(Click image below to play video)
Mint Year End 2014

"SMOOTHLY IMPECCABLE..."

In his review of The Fatal Weakness, Terry Teachout of the Wall Street Journal referred to the Mint's "near-perfect track record of exhuming forgotten plays of the previous century that deserve a happier fate...As usual at the Mint, the acting and staging are smoothly impeccable, and Vicki R. Davis's sitting-room set looks like the kind of thing you'd see on Broadway if Broadway still did plays like this."

We're proud to be producing the kinds of plays you used to be able to see on Broadway. We couldn't do it without your support. Thank you!

 

Donate Online

Crème de Mint $10,000 and above
SilverMint $5,000-$9,999
ChocolateMint $2,500-$4,999
SpearMint $1,500- $2,499

PEPPERMINT $750-$1,499

DoubleMint $250-$749

Benefits

Crème de Mint $10,000 and above

  • Lunch for two with the Artistic Director
  • Invitation to a rehearsal
  • Plus all of the benefits listed below

SilverMint $5,000-$9,999

  • Invitation for two to every opening night and cast party
  • A script from one Mint production autographed by the cast
  • Plus all of the benefits listed below

ChocolateMint $2,500-$4,999

  • Invitation for two to one opening night and cast party
  • A poster from one of the year's productions
  • Plus all of the benefits listed below

SPEARMINT $1,500-$2,499

  • Two free tickets to each of the year's productions
  • A backstage tour with Artistic Director, Jonathan Bank
  • Plus all of the benefits listed below

PEPPERMINT $750-$1,499

  • First Priority Club discount (limit 4 per production)
  • Two complimentary tickets to each Further Reading Event
  • Plus all of the benefits listed below

DoubleMint $250-$749

  • Advance notice of all Mint productions
  • First Priority Club discount on tickets (limit 2 per production)
  • No service fee on ticket orders
  • Personal service from the Mint Box Office
  • Acknowledgement in every Mint program

2015 benefit invitation

If you would like to receive an invitation, click here.

To browse the invitation, click here.

If you would like to order tickets, click here.

 

 

The German poet, Schlegel, once wrote that "Literature is the immortality of speech." But he was wrong. We tend to think that because works of literature - novels, poems, and especially plays - tell us things about what it is to be human that, if not eternal, are certainly valid for a very long time, it follows that those works themselves have something like immortality. In fact, nothing could be further from the truth. Books fall out of print and out of favour, languishing dusty corners of libraries, their authors forgotten, their pages unread. In the case of plays, which only live fully on the stage, the claim to anything resembling immortality is even more precarious; plays require the whole physical and human paraphernalia of stages, theatres, actors, designers, directors and - most crucially - audiences, all of which can slip away sometimes in the currents of changing tastes.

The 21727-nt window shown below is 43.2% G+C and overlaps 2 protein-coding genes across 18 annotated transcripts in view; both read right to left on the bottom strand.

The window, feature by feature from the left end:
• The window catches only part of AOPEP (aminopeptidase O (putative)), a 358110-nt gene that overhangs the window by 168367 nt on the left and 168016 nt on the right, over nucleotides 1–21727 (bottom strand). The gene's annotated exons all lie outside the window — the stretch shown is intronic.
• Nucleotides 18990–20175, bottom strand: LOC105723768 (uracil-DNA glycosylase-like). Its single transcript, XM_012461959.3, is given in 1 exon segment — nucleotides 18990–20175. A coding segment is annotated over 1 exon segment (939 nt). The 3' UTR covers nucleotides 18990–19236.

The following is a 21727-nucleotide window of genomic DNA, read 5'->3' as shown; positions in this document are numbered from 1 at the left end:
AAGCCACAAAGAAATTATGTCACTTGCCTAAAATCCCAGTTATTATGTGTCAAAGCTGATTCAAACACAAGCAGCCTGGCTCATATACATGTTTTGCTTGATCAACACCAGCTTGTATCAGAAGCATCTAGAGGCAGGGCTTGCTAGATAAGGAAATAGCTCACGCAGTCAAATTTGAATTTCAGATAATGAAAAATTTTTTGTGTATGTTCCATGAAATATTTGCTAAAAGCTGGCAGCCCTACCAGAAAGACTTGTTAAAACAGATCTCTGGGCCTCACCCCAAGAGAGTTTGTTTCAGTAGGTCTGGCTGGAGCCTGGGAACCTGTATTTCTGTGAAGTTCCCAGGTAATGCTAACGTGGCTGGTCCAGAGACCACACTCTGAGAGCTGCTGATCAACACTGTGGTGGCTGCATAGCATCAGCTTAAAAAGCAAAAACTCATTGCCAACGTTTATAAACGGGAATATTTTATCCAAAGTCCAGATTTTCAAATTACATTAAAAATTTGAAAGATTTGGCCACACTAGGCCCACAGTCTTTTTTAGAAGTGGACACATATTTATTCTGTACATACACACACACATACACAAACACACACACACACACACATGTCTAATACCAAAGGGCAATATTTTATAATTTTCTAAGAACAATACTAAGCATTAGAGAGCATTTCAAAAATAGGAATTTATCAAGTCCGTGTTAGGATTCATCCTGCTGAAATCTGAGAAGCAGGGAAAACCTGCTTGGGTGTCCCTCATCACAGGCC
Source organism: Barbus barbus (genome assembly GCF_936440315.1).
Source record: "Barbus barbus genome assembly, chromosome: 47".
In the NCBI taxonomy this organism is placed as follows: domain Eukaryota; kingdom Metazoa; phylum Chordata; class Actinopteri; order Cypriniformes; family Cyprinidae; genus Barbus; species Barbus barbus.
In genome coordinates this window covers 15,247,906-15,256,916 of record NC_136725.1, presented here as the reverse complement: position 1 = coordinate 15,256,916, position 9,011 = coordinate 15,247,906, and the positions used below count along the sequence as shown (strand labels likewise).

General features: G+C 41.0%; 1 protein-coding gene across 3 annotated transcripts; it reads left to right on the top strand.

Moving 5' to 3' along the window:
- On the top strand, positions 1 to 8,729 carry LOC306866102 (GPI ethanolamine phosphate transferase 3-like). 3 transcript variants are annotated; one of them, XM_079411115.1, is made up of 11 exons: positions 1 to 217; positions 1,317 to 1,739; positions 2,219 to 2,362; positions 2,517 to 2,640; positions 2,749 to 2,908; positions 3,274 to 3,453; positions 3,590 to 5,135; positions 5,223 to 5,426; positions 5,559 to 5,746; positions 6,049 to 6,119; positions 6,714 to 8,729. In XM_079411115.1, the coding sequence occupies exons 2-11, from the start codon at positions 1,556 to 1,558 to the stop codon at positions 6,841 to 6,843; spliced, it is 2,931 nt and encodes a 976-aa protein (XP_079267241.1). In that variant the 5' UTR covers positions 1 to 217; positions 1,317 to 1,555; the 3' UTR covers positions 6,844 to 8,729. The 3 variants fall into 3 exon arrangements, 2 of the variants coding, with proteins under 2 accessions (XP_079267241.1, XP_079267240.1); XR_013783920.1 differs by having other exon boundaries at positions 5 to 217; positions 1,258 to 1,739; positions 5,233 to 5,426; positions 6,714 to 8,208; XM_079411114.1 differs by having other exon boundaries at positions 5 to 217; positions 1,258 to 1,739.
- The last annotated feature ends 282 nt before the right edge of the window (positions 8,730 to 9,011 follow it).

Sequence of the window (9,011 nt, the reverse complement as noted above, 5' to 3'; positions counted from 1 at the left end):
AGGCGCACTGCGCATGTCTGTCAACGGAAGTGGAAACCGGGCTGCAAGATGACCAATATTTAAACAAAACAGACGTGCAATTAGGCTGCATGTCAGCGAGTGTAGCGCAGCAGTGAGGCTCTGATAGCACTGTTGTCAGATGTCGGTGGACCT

It is thus no small thing to bring a play (or a playwright) back from obscurity-even once. To have accomplished this Lazarus trick consistently, over and over again, for two decades, as Jonathan Bank has done, is a remarkable accomplishment. I first met with Jonathan in 2009,when he was staging Is Life Worth Living? by the Irish writer Lennox Robinson.

However, Jonathan's most lasting legacy-at least from an Irish perspective - has been the restoration of the reputation of the Irish playwright Teresa Deevy. Deevy was one of Ireland's most original and acclaimed writers in the 1930s, but her work had disappeared; when Jonathan staged Wife to James Whelan in 2010, the play had last been performed in a small basement theatre in Dublin in the 1950s. He not only followed this up with acclaimed productions of Temporal Powers (2011) and Katie Roche (2013); he has directed rehearsed readings of shorter plays, co-edited a scholarly edition of her plays, and was instrumental in establishing a major archive of Deevy's manuscripts in Maynooth University, in Ireland. Today, a steady stream of research students in Ireland and in the U.S. are writing about her work, the archive is being digitised, and other theatres are beginning to follow where the Mint led by staging her work. Deevy's restored place in the canon of lrish theatre today can be traced directly back to Jonathan's vision. And if that is not a claim to immortality, it's the next best thing.

CHRISTOPHER MORASH, Seamus Heaney Professor of Irish Writing, Trinity College, Dublin